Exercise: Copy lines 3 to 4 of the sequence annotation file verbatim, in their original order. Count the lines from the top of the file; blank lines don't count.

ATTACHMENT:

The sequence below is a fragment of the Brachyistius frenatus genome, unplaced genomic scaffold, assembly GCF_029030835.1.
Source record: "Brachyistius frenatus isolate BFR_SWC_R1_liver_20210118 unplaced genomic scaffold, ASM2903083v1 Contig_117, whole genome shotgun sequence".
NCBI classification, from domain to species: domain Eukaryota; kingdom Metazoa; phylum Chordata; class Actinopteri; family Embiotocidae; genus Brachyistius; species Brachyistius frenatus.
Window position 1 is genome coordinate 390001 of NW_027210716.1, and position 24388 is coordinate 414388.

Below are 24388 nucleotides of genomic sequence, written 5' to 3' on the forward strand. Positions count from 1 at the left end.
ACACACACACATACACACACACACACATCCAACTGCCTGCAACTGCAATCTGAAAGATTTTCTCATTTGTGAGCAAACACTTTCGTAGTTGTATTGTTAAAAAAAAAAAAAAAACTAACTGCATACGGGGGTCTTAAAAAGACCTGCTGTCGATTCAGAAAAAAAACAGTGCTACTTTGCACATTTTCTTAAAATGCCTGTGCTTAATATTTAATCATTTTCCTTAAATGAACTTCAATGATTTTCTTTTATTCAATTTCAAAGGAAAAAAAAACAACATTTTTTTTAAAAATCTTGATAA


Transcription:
NCBI classification, from domain to species: domain Eukaryota; kingdom Metazoa; phylum Chordata; class Actinopteri; family Embiotocidae; genus Brachyistius; species Brachyistius frenatus.
Window position 1 is genome coordinate 390001 of NW_027210716.1, and position 24388 is coordinate 414388.